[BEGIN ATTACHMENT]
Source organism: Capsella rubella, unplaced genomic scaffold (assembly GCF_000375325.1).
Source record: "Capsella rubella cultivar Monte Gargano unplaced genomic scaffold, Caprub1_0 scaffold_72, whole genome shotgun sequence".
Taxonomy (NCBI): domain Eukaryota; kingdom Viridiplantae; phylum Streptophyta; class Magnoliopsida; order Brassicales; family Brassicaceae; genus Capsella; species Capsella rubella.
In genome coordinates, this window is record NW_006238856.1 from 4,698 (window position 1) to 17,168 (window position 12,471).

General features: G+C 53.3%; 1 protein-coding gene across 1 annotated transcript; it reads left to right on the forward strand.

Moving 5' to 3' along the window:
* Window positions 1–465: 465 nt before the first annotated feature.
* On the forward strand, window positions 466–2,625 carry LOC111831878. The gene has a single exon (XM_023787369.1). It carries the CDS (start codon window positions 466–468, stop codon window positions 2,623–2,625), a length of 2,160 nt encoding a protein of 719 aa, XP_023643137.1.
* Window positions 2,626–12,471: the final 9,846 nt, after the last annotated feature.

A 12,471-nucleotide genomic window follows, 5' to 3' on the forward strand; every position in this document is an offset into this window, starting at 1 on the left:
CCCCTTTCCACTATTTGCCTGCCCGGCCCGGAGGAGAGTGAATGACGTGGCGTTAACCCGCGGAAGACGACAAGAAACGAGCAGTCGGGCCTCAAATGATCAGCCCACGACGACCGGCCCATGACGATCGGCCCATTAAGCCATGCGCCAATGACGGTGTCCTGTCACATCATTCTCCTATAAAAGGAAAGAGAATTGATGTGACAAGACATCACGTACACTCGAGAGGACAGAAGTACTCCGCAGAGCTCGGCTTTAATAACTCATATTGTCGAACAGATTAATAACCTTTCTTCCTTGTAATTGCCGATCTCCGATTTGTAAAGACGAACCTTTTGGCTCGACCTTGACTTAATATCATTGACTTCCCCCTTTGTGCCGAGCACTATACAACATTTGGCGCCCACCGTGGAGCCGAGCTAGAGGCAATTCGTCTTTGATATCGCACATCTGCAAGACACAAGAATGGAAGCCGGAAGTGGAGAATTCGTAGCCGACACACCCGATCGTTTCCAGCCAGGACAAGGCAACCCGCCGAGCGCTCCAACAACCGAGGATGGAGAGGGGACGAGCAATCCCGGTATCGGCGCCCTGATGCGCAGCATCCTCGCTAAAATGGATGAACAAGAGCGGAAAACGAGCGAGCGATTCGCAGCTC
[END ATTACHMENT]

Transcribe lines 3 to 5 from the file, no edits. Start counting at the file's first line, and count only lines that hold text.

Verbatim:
Taxonomy (NCBI): domain Eukaryota; kingdom Viridiplantae; phylum Streptophyta; class Magnoliopsida; order Brassicales; family Brassicaceae; genus Capsella; species Capsella rubella.
In genome coordinates, this window is record NW_006238856.1 from 4,698 (window position 1) to 17,168 (window position 12,471).

General features: G+C 53.3%; 1 protein-coding gene across 1 annotated transcript; it reads left to right on the forward strand.